Jane, very good observation and thought about the size of the nest changing as they add to it. Surely a good reason to have removed the branch. I wish they would show up so they could test it out! ;o)


9:16 AM  
Anonymous Anonymous said...

01/30/07... was off yesterday, but what a great job you did, Wing. I thought of you as I was out walking some of the Kenebec River around our house looking for my eagle thats around. I am very grateful as you well know. Thanks again, WING and all at BRI. Bev

9:30 AM  
Anonymous Anonymous said...

Thank you Wing and BioDiversity staff, I echo what everyone else has said. And getting everything going yesterday in the freezing temperatures - defintely above and beyond the call. But we appreciate it. However, I think my cats are going to complain when I'm back watching the eagle cam at night. :)

Burke, VA

9:48 AM  
Anonymous Anonymous said...

I'm back again, I'm very embarrased, I just went to the site again and hit maximize and it enlarged it. I had tried that before and it didn't work but did this time. I'm glad that it was mentioned about elargeing it because I wouldn't have tried again otherwise.

Loon Lover on Sibley Pond

12:40 PM  
Anonymous Anonymous said...

Thank You! Thank You! Looking forward to another Eagle watching season! We have a GREAT picture down here. Still want to check out the night vision tonight!

Lanham, MD
1:30 PM

1:29 PM  
Anonymous Anonymous said...

Celebrating that an eagle visited around 2:55 p.m.! :-)
Here is the video clip of the visit and the clip continues after the eagle leaves because you can then hear the eagles for a little bit.
Thank You Again Wing and BRI!!

3:55 PM  
Anonymous Anonymous said...

I checked in just now (approx 2:30pm) and one eagle was in the next. Working around the nest. It didn't stay very long, approx 5 minutes. Beautiful!!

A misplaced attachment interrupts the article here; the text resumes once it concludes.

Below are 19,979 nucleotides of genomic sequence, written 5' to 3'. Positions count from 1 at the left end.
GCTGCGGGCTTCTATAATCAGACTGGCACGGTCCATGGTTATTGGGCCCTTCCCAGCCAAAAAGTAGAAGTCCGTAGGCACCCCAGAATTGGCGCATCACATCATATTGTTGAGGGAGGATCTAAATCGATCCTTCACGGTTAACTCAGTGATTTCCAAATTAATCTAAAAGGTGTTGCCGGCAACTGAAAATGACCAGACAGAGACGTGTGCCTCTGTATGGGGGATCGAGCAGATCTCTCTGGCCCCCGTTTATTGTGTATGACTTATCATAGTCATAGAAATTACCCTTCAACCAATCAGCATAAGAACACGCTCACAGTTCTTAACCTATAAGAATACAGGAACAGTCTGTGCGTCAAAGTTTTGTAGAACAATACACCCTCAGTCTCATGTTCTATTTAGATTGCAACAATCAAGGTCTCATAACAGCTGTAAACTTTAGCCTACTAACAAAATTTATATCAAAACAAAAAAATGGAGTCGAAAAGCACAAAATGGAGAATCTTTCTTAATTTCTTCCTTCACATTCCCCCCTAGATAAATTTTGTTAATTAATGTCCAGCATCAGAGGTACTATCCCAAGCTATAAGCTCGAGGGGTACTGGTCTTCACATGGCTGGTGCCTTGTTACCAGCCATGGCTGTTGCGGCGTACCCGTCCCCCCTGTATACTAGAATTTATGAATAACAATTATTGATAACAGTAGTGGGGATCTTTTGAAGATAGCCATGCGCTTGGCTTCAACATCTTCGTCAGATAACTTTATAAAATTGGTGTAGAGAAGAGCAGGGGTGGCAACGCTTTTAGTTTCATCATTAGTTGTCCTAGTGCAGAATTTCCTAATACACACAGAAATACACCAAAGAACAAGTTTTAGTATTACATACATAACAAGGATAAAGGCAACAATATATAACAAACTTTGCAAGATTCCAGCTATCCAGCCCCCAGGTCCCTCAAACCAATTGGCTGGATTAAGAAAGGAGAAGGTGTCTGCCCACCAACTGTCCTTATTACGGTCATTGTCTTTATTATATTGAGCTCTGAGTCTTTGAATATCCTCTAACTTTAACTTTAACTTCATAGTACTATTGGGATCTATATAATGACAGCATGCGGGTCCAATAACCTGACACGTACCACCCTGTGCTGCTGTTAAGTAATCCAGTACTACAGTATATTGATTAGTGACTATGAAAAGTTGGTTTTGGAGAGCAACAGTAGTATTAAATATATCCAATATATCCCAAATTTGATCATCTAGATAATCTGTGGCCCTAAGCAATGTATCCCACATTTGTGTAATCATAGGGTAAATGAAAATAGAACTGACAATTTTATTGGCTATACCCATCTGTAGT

2:39 PM  
Anonymous Anonymous said...

Jan 31, 2007 3:16PM (EST)

Hopefully this is not going to post twice. I clicked on Preview and then it was gone! ;o)

To anyone at BRI who may have the information:

I am sorry to post here because it isn't about the nest eaglesbut it is about the satellite eagle. Last week there were 3 updates but now it has been a week and there hasn't been another. Do you have a current location?
Does the Lewiston nest still exist and if so, has another female settled in there? or better yet, do you know whether the satellite eagle is from that nest as originally presumed in the article about her?

Thanks for any information.


3:20 PM  
Anonymous Anonymous said...

Both eagles at the nest at 4:45 today (1/31) -- doing a little housekeeping. Much easier to see them without the branch.

Burke, VA

4:53 PM  
Anonymous Anonymous said...

Weds. Jan 31st

Yesterday I noticed an eagle on the nest with black markings on her head. At first I was afraid she had got into oil or paint. But she acted perfectly comfortable and Okay.

Thought I'd mention it in case anyone else sees her.

It could be a four year old with an almost white head... but the markings are sure funny! Square of black in the middle of her "brow".

She flew right in to the nest, but did seem a little nervous and left i n a hurry. Sorry I didn't record the time of day.

5:00 PM  
Anonymous Anonymous said...

Two eagles on the nest around 4 or 4:30 pm this afternoon. Their movements were almost synchronized. Maybe some "billing"?
Together for several minutes.